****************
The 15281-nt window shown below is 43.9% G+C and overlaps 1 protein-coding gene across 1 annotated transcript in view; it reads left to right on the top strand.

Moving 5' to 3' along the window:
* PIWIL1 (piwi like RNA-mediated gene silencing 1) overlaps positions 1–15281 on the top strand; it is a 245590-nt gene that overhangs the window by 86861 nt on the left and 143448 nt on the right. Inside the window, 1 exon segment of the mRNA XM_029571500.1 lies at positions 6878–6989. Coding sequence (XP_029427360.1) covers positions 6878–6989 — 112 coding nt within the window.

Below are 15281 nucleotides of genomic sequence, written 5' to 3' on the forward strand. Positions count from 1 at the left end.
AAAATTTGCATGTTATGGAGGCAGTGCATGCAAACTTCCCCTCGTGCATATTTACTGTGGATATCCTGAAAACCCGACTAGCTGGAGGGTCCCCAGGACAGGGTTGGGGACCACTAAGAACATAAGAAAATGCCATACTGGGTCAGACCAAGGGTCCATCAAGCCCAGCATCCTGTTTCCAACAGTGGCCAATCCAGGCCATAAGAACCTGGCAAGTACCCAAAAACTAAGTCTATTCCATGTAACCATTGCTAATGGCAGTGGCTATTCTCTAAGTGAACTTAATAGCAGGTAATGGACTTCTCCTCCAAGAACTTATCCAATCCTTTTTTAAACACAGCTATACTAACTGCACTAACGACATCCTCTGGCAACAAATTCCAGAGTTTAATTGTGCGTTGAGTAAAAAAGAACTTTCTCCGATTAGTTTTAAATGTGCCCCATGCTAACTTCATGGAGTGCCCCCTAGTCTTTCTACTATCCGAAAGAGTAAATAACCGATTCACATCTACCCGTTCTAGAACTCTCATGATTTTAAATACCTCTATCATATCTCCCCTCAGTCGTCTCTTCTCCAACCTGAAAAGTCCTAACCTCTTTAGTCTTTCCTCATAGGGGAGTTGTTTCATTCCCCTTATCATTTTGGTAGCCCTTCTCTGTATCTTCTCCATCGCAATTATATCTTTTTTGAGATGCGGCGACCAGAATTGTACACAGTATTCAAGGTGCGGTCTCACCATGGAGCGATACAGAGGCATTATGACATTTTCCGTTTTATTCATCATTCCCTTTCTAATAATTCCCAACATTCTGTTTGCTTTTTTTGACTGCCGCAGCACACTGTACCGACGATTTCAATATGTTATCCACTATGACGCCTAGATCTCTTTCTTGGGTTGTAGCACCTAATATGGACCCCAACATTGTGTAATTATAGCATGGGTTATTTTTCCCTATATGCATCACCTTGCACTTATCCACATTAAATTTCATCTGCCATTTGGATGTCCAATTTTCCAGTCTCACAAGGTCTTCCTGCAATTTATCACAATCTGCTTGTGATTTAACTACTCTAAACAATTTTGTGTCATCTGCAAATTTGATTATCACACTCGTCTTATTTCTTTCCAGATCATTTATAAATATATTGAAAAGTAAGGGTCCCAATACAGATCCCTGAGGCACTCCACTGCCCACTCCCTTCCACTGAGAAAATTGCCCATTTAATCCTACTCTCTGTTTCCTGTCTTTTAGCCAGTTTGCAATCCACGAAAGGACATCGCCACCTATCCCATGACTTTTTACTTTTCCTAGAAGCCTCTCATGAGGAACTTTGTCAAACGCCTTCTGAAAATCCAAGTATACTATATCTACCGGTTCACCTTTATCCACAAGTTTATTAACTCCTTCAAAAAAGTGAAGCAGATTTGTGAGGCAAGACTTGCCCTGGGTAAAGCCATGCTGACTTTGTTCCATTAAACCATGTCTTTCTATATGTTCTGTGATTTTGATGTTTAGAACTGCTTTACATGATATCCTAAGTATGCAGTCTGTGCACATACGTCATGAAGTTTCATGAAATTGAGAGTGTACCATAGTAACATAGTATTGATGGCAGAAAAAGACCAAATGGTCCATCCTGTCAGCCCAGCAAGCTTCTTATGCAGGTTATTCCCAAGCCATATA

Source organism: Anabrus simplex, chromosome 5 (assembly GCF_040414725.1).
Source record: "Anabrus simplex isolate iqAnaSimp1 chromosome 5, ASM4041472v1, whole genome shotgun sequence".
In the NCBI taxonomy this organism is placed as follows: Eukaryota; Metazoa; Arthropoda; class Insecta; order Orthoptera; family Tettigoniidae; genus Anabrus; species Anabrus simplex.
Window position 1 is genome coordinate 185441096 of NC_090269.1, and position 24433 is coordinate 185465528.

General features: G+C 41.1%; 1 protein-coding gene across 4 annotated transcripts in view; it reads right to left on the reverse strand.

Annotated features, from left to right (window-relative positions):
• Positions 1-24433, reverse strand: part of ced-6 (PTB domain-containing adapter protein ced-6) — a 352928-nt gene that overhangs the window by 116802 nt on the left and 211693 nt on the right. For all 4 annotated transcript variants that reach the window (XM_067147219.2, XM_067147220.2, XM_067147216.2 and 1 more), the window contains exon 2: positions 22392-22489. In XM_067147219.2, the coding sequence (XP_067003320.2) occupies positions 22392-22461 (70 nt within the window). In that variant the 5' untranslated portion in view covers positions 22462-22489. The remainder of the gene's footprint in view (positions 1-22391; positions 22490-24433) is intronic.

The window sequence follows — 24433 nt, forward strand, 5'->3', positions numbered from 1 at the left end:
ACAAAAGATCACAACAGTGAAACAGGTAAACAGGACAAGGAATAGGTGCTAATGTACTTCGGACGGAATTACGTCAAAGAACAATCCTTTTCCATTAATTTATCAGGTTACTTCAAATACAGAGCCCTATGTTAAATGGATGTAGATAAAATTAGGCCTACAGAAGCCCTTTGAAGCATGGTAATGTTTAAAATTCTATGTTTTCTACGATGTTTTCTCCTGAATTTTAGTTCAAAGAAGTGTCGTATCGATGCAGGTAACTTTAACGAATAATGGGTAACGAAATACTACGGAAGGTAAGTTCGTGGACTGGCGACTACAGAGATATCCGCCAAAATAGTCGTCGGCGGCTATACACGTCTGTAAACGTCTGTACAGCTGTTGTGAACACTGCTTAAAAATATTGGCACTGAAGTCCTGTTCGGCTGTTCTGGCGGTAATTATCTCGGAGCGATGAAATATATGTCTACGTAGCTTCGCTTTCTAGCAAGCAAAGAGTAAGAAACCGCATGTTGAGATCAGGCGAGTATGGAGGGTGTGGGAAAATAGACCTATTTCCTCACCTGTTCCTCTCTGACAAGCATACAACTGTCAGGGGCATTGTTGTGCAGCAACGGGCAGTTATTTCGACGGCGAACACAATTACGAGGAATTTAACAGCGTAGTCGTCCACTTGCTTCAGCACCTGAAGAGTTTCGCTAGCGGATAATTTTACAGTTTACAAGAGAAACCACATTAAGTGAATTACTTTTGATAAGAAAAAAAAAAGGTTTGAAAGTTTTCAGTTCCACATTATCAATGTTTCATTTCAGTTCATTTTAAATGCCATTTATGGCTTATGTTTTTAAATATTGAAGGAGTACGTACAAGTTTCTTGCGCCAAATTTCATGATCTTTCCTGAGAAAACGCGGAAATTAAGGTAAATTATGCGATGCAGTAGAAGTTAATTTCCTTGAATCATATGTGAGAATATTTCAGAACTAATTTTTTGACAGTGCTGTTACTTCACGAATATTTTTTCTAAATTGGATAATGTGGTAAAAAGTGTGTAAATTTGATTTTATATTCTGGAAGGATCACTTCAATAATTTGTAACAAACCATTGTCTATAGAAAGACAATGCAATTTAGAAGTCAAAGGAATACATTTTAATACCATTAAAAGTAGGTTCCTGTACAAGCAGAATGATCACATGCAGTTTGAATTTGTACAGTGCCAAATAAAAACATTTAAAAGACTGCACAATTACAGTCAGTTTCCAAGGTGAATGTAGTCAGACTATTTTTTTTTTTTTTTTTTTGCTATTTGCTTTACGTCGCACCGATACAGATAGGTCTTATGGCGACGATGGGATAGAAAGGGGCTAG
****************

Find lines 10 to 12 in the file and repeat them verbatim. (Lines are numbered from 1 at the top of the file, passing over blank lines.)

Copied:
General features: G+C 41.1%; 1 protein-coding gene across 4 annotated transcripts in view; it reads right to left on the reverse strand.

Annotated features, from left to right (window-relative positions):
• Positions 1-24433, reverse strand: part of ced-6 (PTB domain-containing adapter protein ced-6) — a 352928-nt gene that overhangs the window by 116802 nt on the left and 211693 nt on the right. For all 4 annotated transcript variants that reach the window (XM_067147219.2, XM_067147220.2, XM_067147216.2 and 1 more), the window contains exon 2: positions 22392-22489. In XM_067147219.2, the coding sequence (XP_067003320.2) occupies positions 22392-22461 (70 nt within the window). In that variant the 5' untranslated portion in view covers positions 22462-22489. The remainder of the gene's footprint in view (positions 1-22391; positions 22490-24433) is intronic.